Tuesday, May 22, 2012

You Should (Not) Quit Writing

I've been struggling with my writing lately. Pep talks with Liz and reading The Forest for the Trees has helped.

Today I check Chuck Wendig's blog to find this post: 25 Reasons to Quit Writing. His sarcastic tone had me laughing out loud (among my favorites: #10: Writing Really Cuts Into Your Internet Addiction and #11 Writing Isn't Just Writing, Which is Super-Bullshit). 

His points are both funny and true, but it's not like these reasons have stopped me before. Sometimes what you need to hear is why you shouldn't be doing something to remind yourself why you're doing it at all (to be clear, he's not telling people they shouldn't write, he's telling them they shouldn't write unless they really want to).

So! I will soldier on.

How is everyone else doing? Any bumps in your road to writing, or is it smooth sailing? 


  1. Wait, I'm on a road? Maybe a 4X4 track, but it's not paved, that's for sure. Writing has been on again off again for me for a while. I've moved into full fledged freak-out, but it works for me.

    I've taken a lot of breaks from writing, and it wasn't until my little girl was 8 months that I could come back to writing. And seriously, it wasn't that I came back to writing, it was that writing grabbed me by the ears and said "You will sit down and write this novel now." It hasn't let go since.

  2. Don't forget that you have other pressing priorities right now. I promise you will eventually get more sleep and with that will come that desire to write more again. Your muse is just sleep deprived. Don't give up, but be patient.

    It's okay to take a break now and then. I'm just starting back up myself after struggling most of this year. the break helped. Now I have a goal of just one hour a day writing. I don't feel guilty about that, but if I get on a roll I keep writing. ;)

    Good luck and hang in there!

  3. Rena: YES! Not a road, but trail blazing through a WILDERNESS. A wilderness filled with BEES.

    I am glad I am not the only one to take breaks. I feel bad, like I am failing. when the horse named Writing bucks me off. It's good to know I am not the only one.

    Charity: Thanks. It's easy to forget that there are other things in my life, as strange as that sounds. I just expect myself to soldier on business as usual.

  4. I have a bad habit of dramatically quitting writing every time I get really frustrated. I rant and rave and rip papers (none of the important ones, of course) and throw away notebooks (in a handy garbage bag not full of anything yucky) and delete documents (but NEVER empty the recycle bin) and huff and puff. And then the next morning I sheepishly sift through the trash for my notebooks and restore my documents and go back to where I left off.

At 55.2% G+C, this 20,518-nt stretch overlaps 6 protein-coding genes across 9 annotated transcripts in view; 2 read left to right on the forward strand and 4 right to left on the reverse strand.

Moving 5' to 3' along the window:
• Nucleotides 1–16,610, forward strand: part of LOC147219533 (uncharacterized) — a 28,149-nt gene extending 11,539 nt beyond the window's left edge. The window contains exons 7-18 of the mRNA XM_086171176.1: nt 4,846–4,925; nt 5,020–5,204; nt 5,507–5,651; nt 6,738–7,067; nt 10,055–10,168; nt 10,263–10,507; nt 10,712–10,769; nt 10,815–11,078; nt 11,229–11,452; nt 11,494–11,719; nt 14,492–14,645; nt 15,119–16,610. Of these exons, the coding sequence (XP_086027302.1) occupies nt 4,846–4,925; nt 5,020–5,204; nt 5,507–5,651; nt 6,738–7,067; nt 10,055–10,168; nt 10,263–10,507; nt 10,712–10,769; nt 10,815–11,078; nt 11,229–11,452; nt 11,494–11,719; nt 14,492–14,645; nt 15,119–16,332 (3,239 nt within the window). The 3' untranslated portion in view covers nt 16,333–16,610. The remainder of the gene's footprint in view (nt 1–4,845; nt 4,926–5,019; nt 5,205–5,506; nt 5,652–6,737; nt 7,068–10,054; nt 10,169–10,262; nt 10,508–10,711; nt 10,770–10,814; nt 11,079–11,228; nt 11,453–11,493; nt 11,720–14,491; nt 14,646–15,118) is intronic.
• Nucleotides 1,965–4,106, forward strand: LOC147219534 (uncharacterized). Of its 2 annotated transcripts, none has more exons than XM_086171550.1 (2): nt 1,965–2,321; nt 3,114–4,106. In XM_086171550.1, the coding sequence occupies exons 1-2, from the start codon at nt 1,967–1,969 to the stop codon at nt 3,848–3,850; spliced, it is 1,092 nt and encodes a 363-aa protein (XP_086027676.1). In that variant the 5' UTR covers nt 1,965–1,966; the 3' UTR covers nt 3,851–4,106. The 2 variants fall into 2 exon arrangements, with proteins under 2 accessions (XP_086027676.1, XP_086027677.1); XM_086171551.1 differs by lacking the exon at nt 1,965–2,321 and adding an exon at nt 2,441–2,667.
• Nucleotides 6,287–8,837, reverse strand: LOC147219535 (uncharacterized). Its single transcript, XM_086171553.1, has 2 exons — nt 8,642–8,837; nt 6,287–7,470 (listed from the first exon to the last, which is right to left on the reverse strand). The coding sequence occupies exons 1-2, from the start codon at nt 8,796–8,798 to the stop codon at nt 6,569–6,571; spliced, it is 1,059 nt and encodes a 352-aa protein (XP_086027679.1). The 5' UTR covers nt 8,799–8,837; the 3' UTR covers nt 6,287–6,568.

I think doing it this way helps me to get over my issues a lot faster so I can get back to writing.

  5. Sarah: OMG I don't think I could ever do that! I have a minor heart attack every time I think my last hour's worth of work didn't save. But I do like your idea of being all dramatic to get over your issues quicker.

  6. Life is full of bumps, in writing and other aspects of life. That's - well, life, isn't it?

    However, I think when you have a new baby (well, that's redundant; they are all new; once they aren't new, they aren't babies anymore!), unless you have a. a dream child that sleeps through the night AND b. a sitter to give you uninterrupted time, then you have to concede that you aren't going to get as much done in a week as you did b.b. (Before Baby.) But heck, if you set a goal of a page a week even, then you are still making progress. Or editing a chapter a week. Or whatever you need for momentum. Just scale back for a while, but you still have some progress.

    That said, I'm not doing a lot. I did write a children's story (someone I know online has decided that her current husband can adopt her dd, severing ties with the bio dad, and said there weren't any books out there that addressed that sort of issue. So I wrote something. She thinks it is what she wishes she had to read to her dd, but I can't really assess a children's book as I haven't written any before.) But other than that, I am in a bit of a holding pattern. I can't juggle too many things at once; I'm just not wired that way, and I get too frenetic feeling, and do a lousy job on everything.

    So, my current status is: Finding a home (either an agent, or finally getting cover art squared away and self-publishing) for novel one and getting the rest of reader comments for novel 2 and working on revisions there.

    Nothing else. At the moment. But I hope that will change once I get one of these off my plate.

  7. Linda: You know, I CAN juggle a lot of things at once, but recently I wonder if that's such a great idea. I mean, we're SUPPOSED to be able to juggle more, but maybe it's best to focus on one or two things at once.

    Hmmm, sounds like a post...

    Good luck with finding homes for your novels.

  8. Actually, recent research has shown that we don't do any of the things well if we multi-task much. It really IS better to focus. Somewhere, someone online wrote, We can have it all, just not all at once. That really stuck with me. Different seasons, different foci, all that jazz.